As easy as it is to get life insurance this way, it’s still important to do your research before you buy. The quickest option isn’t always the best choice.

Simplified-issue term life insurance policies cost more than traditional term life insurance for the amount of coverage you get. That's because the insurer doesn't know as much about your health as it would if you had a medical exam and had filled out a more detailed questionnaire.

"As a rule, simplified issue is always more expensive than fully underwritten policies. The insurance companies are taking more risk by not having all of the medical records, and charge a higher premium per thousand of protection to hopefully offset the increased risk," Kim Wilhelm, owner, Final Expense Direct, a life insurance agency in Houston, Texas.

If you’re young and healthy, you will likely get more coverage for your money by going through the full underwriting process, including an exam. It’s important to balance the convenience of simplified issue against the value you get for your dollar.

Advantages of simplified issue life

There are several advantages to choosing a simplified issue life insurance policy.

  • Convenience. The application is easy to fill out and you don’t have to worry about a medical exam.
  • Availability. These policies are available from a wide variety of insurance companies, including those that sell policies online, and to a wide age range.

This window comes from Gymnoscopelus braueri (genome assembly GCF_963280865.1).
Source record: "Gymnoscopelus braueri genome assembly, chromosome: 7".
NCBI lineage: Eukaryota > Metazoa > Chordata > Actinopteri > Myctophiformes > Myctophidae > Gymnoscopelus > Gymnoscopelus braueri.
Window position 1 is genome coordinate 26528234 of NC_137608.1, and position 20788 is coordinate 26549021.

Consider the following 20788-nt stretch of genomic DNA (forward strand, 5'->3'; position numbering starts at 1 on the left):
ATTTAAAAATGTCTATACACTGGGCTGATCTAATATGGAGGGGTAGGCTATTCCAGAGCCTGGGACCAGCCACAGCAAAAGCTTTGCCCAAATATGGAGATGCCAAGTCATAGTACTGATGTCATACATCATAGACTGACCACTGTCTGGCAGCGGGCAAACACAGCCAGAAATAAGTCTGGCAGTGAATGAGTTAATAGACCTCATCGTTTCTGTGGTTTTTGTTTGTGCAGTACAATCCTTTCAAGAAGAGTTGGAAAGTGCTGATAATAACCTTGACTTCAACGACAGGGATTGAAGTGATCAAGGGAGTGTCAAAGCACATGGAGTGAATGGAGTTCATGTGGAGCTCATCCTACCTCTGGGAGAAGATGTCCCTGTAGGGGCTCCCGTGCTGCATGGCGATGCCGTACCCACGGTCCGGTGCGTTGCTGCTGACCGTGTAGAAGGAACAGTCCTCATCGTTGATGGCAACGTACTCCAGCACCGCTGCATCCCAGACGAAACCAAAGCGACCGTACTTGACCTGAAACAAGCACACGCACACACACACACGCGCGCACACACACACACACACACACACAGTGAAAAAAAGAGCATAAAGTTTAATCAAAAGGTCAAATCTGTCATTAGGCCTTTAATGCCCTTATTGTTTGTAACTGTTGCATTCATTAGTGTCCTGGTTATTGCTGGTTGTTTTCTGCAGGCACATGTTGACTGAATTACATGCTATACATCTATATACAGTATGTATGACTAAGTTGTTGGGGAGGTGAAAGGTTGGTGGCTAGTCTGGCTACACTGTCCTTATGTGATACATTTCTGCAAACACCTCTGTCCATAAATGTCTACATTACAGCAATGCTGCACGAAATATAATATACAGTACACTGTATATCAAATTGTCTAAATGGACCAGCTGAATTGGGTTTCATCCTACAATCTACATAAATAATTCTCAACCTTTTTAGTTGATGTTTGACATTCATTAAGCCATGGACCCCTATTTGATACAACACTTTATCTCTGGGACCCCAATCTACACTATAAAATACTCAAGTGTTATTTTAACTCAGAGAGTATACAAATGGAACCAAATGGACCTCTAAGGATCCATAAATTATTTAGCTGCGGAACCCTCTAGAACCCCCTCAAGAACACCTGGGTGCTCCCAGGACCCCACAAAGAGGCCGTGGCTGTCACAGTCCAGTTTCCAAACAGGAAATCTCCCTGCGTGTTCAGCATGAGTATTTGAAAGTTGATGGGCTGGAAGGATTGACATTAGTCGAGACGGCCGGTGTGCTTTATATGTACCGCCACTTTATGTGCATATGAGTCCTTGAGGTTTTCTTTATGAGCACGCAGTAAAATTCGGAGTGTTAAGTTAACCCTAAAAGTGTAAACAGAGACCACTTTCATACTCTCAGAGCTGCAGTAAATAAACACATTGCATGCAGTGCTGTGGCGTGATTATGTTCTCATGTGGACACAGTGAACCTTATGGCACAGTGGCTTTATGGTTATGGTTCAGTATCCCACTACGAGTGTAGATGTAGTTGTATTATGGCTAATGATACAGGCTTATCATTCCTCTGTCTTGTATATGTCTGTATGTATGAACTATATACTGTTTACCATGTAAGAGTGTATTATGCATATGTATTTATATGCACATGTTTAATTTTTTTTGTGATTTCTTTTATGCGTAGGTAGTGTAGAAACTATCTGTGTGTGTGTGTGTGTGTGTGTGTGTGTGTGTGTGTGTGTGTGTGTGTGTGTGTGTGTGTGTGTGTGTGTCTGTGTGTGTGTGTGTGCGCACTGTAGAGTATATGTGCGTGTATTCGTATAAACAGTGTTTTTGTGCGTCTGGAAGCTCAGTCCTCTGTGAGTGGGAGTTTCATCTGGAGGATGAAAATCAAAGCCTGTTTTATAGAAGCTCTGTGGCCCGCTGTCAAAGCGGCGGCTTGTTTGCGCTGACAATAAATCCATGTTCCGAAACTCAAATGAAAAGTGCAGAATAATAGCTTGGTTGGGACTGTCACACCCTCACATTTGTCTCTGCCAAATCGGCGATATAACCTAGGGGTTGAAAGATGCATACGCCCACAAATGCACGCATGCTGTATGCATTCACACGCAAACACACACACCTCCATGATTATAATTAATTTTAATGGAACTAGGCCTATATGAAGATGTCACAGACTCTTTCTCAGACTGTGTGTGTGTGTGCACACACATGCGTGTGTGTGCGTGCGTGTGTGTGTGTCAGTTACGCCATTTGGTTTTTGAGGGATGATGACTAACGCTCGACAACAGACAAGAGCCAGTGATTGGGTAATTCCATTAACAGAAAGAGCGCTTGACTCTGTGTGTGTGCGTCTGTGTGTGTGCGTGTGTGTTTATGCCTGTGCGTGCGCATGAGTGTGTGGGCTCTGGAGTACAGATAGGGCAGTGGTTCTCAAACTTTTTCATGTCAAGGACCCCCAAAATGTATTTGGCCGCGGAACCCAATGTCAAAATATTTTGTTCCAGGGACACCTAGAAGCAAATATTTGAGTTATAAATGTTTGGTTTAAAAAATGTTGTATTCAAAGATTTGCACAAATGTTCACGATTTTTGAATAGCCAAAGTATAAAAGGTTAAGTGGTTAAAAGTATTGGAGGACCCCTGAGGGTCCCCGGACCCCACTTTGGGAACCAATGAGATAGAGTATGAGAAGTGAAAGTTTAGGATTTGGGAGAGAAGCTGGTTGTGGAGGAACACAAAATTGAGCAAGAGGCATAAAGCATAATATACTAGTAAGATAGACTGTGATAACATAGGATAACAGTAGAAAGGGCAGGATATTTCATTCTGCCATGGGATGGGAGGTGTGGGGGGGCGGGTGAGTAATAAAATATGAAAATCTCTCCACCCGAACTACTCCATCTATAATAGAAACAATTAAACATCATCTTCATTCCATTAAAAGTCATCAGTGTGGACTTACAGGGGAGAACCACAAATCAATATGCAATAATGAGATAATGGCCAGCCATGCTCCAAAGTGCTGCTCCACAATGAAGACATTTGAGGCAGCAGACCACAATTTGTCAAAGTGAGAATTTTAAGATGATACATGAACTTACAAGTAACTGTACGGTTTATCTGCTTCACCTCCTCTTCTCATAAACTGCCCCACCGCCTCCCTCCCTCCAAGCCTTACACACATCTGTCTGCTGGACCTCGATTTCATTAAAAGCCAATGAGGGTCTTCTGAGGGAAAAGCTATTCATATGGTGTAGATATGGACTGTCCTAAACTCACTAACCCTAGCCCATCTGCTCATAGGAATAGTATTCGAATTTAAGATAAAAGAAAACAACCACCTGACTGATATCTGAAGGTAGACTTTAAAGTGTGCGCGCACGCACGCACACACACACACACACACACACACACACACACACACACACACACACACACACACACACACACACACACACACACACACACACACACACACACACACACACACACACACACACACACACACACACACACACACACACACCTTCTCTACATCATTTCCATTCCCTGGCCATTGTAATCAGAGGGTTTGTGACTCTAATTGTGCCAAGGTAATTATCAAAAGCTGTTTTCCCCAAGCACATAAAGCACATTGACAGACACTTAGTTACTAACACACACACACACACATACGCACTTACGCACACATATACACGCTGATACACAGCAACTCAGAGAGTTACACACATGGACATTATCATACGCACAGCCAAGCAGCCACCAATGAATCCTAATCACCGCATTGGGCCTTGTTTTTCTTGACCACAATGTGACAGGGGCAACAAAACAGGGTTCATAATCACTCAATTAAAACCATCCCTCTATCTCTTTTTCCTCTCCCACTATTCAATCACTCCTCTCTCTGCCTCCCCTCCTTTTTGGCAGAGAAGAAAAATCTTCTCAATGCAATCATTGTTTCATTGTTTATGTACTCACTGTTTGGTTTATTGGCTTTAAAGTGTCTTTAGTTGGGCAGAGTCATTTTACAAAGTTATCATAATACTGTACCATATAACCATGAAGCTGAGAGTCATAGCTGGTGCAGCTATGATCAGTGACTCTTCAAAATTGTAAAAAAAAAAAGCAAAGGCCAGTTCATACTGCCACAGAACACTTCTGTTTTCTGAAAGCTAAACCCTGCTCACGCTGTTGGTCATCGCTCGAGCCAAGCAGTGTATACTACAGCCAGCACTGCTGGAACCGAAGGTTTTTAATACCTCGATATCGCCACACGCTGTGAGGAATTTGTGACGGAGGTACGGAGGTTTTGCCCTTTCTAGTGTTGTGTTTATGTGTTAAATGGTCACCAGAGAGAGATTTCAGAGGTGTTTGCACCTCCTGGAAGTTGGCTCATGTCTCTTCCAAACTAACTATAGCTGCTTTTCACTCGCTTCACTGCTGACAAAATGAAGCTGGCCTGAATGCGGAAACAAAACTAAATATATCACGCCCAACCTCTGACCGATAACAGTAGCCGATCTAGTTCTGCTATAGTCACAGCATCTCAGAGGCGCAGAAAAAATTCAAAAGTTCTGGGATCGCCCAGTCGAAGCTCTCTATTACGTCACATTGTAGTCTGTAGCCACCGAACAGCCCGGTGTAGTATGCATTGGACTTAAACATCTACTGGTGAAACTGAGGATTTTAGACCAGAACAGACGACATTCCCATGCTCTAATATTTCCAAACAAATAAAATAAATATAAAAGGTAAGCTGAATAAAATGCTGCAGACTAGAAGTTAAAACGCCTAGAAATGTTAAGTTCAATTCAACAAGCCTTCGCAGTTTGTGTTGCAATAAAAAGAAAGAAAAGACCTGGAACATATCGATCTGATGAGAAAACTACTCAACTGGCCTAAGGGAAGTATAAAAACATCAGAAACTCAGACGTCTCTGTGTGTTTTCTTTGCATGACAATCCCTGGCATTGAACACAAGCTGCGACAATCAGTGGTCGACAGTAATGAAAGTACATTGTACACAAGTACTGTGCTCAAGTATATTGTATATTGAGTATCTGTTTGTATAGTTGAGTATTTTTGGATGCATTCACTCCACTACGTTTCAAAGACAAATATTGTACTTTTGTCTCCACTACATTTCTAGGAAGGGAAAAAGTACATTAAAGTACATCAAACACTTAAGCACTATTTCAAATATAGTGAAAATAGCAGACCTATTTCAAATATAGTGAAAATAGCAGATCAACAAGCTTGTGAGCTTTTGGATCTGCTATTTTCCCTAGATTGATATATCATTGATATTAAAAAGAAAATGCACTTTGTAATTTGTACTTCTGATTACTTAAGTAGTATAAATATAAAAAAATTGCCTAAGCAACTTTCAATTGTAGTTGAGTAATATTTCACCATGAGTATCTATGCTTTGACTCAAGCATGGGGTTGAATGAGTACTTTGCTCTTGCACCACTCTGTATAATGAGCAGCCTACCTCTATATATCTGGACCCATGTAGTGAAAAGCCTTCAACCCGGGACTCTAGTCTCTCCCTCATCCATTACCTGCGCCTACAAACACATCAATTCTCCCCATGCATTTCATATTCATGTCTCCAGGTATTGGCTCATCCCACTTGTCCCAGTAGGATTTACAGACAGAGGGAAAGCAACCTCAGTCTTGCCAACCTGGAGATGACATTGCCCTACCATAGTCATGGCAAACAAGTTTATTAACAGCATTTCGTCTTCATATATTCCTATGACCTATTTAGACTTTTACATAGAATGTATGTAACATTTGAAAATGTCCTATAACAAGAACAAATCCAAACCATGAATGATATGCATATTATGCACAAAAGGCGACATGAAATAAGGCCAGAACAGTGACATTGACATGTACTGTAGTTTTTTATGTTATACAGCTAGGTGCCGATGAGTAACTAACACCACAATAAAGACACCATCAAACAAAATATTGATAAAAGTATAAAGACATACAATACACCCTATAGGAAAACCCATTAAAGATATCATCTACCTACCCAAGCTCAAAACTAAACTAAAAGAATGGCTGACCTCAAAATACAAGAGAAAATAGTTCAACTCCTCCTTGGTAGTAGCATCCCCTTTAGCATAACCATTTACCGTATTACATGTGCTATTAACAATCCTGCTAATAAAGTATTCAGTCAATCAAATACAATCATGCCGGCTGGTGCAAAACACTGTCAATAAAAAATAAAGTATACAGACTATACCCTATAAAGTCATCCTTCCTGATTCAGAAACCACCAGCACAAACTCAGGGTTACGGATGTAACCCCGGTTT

• Contactless. No one comes to your home or office and you can get a policy issued without contact.

Disadvantages of simplified issue life

  • Limited offerings. These policies may not have as many options for riders as a fully underwritten policy.
  • Price. The cost of simplified issue life insurance is likely to be higher, especially for young, healthy people. Without the information provided by a medical exam, insurance companies take on more risk insuring you and charge you more.

Is simplified issue life worth it?

For young, healthy people, a simplified issue policy is not the most cost-effective way to get coverage. "Healthy applicants will benefit from fully underwritten policies because they can qualify for the best rates," Buckley says.

So when does simplified issue life insurance make sense?

If you have health problems that might make it difficult to qualify for a fully underwritten policy, it might be an option. "Individuals who qualify for simplified issue policies would be declined for fully underwritten policies in most cases," Wilhelm says.

Bear in mind that there will still be some health questions, so you might have to look into guaranteed issue life insurance instead.

"One disadvantage of simplified issue life insurance is that some simplified issue policies will only pay the full death benefit to your beneficiaries if you had the policy at least two years before death. If an insured person dies less than two years after getting the policy, the beneficiaries will typically get a refund of the premiums paid, with some interest," Buckley says.

If you’re willing to pay more for the convenience of a quick turnaround time and skipping the medical exam, simplified issue is an option.

If you decide to go ahead with simplified issue life insurance, make sure you shop around. Get quotes from multiple insurers and choose the option that works for you.